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Productivity Estimation of Coal Mines in India using Regression Techniques

Lakshmi Kameswari Gangaraju1*, Srinivas Sharma Gangaraju2

1 Department of Mathematics, Applied Sciences & Humanities, Maturi Venkata Subba Rao Engineering College, Nadergul, Telangana, India

2 Department of Automobile Engineering, Maturi Venkata Subba Rao Engineering College, Nadergul, Telangana, India

*Corresponding Author:
Lakshmi Kameswari Gangaraju
Department of Mathematics,
Applied sciences & Humanities,
Maturi Venkata Subba Rao Engineering College,
Nadergul,
Telangana,
India
E-mail: [email protected]

Received: 04-May-2022, Manuscript No. JSMS-22-66442; Editor assigned: 06-May-2022, Pre QC No. JSMS-22-66442 (PQ); Reviewed: 20-May-2022, QC No. JSMS-22-66442; Revised: 27-May-2022, Manuscript No.JSMS-22-66442 (A); Published: 03-Jun-2022, DOI: 10.4172/J Stats Math Sci.8.5.005.

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Abstract

Estimation of productivity is the measure of performance of plant which is invariably affected by labour, capital and other dependent resources (mostly psychological, social, economic, regional and environmental aspects). In India, the major electricity production is by coal and as per recent statistics report of Govt.of.India; the coal production has drastically increased due to high demand. Regression method is adopted to estimate the production function of coal mines and isoquant, isocost curves are drawn to understand the capital and cost involved in the production of coal. Total factor productivity is estimated using the CD production function approach.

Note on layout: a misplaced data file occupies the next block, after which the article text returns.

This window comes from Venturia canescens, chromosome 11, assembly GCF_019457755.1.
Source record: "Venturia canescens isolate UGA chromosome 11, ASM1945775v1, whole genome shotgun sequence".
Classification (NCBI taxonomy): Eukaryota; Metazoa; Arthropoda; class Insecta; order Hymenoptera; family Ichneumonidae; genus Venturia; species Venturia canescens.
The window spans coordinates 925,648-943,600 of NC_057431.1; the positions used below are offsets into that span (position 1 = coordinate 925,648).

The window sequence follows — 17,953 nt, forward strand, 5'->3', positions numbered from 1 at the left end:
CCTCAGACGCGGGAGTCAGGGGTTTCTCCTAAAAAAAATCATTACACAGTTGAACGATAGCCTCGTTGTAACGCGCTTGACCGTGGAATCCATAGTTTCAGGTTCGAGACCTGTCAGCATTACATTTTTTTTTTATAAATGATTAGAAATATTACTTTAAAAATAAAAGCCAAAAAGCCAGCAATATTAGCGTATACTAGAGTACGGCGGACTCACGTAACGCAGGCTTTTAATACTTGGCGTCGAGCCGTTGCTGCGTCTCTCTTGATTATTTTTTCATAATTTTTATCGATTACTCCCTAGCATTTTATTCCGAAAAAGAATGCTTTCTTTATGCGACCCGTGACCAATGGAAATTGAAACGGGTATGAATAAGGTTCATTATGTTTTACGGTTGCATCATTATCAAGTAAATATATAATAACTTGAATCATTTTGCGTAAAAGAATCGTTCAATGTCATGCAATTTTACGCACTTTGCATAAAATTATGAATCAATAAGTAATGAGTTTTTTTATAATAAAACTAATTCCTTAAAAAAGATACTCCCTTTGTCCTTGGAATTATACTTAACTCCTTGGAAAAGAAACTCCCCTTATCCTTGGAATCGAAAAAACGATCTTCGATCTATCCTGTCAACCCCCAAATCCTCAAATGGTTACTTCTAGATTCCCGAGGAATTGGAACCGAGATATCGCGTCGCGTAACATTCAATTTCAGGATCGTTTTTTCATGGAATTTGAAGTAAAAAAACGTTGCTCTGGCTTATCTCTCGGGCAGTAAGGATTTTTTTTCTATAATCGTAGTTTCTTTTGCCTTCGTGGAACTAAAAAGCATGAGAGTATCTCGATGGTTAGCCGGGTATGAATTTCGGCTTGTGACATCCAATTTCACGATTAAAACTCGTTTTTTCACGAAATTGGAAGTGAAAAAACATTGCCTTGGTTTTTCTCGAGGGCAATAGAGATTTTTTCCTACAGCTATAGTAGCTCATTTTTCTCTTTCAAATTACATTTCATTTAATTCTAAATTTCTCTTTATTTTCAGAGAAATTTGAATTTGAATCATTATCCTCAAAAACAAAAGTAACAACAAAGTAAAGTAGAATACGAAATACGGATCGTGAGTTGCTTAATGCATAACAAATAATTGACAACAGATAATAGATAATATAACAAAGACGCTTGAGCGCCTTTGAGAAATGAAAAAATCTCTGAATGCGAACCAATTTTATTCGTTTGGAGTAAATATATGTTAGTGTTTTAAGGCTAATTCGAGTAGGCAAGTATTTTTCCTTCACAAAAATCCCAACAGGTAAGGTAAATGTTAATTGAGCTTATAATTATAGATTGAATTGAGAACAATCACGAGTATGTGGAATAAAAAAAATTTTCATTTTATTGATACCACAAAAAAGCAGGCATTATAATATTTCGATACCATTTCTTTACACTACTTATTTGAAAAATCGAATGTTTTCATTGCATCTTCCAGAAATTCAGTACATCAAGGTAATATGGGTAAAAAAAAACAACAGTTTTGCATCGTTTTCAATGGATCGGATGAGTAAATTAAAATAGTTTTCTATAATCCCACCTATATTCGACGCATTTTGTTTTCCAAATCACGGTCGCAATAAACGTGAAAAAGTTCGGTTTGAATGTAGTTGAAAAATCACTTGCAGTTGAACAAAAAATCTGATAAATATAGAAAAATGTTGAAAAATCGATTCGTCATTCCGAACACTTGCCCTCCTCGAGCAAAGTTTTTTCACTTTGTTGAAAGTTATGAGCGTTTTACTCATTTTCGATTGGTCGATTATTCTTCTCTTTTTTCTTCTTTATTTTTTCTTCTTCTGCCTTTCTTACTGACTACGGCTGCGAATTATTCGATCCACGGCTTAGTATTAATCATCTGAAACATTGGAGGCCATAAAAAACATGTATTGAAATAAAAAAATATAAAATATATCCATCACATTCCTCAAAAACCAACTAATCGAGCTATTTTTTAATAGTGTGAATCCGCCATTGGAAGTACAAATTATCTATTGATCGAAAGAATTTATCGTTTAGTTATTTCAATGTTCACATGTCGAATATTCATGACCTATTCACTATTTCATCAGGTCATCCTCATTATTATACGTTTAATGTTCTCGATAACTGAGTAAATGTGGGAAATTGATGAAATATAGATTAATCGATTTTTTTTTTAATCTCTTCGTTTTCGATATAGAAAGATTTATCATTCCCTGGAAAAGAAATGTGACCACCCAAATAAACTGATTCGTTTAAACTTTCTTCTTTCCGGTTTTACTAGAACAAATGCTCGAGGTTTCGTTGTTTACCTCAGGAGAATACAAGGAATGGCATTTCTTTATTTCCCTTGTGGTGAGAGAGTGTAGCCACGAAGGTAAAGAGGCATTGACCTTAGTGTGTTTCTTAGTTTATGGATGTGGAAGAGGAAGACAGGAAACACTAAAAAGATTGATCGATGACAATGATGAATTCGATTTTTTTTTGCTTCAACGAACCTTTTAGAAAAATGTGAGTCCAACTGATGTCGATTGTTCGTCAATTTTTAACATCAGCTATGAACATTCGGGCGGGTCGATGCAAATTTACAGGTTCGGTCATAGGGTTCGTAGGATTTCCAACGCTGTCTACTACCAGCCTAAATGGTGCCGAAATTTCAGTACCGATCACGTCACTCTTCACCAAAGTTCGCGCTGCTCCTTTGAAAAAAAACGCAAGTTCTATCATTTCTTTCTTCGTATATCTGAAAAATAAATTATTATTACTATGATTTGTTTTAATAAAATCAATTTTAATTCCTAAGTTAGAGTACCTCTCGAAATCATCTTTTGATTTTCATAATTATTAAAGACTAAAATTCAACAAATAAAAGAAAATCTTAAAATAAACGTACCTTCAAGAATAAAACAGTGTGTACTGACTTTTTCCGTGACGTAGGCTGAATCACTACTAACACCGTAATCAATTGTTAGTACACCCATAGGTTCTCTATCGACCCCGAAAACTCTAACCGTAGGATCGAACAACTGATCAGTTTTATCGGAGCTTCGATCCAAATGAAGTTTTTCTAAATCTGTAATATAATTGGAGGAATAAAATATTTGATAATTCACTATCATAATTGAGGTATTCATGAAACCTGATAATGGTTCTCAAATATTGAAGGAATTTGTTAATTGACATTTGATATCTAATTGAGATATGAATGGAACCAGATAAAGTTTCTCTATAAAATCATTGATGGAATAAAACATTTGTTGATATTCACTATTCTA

Keywords

Total productivity model; Partial productivity; Machine productivity; Isoquant; Parameters

Introduction

Coal is a major source of energy generation in India, where about 60% of total electricity is generated using coal. The coal is mined from the open cast and under mines. The coal available in India is mostly lignite and various companies under ministry of coal, GOI, mine the coal. Though major industrial equipment is used for production of coal, labour play a major role in coal mining. Sumanth developed a productivity measurement model that considers the impact of all input factors on the output in a tangible sense [1]. The model is applicable not only as an aggregate tool at the firm level, but it can also be used at an operational unit level. Total Productivity Model (TPM) is a basic model from which several versions are derived. It is based on total productivity measure and a set of five partial productivity measures. The model can be applied in any manufacturing company or any service organization. One of the approaches used by Total Productivity model is production functions approach.